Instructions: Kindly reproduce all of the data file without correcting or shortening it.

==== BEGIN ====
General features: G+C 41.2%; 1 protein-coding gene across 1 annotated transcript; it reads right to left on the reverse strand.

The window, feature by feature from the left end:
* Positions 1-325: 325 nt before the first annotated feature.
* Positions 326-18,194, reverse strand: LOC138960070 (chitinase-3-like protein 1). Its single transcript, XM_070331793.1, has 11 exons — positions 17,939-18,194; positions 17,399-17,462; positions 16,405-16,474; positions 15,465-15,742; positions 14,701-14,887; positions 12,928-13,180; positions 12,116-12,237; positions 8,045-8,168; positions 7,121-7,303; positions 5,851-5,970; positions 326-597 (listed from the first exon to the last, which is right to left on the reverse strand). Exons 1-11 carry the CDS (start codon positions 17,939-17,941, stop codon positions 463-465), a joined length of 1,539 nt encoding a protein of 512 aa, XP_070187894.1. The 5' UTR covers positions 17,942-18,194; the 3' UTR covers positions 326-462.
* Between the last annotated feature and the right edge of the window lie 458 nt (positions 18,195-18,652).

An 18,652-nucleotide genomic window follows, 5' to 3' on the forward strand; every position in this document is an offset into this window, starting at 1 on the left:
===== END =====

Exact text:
General features: G+C 41.2%; 1 protein-coding gene across 1 annotated transcript; it reads right to left on the reverse strand.

The window, feature by feature from the left end:
* Positions 1-325: 325 nt before the first annotated feature.
* Positions 326-18,194, reverse strand: LOC138960070 (chitinase-3-like protein 1). Its single transcript, XM_070331793.1, has 11 exons — positions 17,939-18,194; positions 17,399-17,462; positions 16,405-16,474; positions 15,465-15,742; positions 14,701-14,887; positions 12,928-13,180; positions 12,116-12,237; positions 8,045-8,168; positions 7,121-7,303; positions 5,851-5,970; positions 326-597 (listed from the first exon to the last, which is right to left on the reverse strand). Exons 1-11 carry the CDS (start codon positions 17,939-17,941, stop codon positions 463-465), a joined length of 1,539 nt encoding a protein of 512 aa, XP_070187894.1. The 5' UTR covers positions 17,942-18,194; the 3' UTR covers positions 326-462.
* Between the last annotated feature and the right edge of the window lie 458 nt (positions 18,195-18,652).

An 18,652-nucleotide genomic window follows, 5' to 3' on the forward strand; every position in this document is an offset into this window, starting at 1 on the left: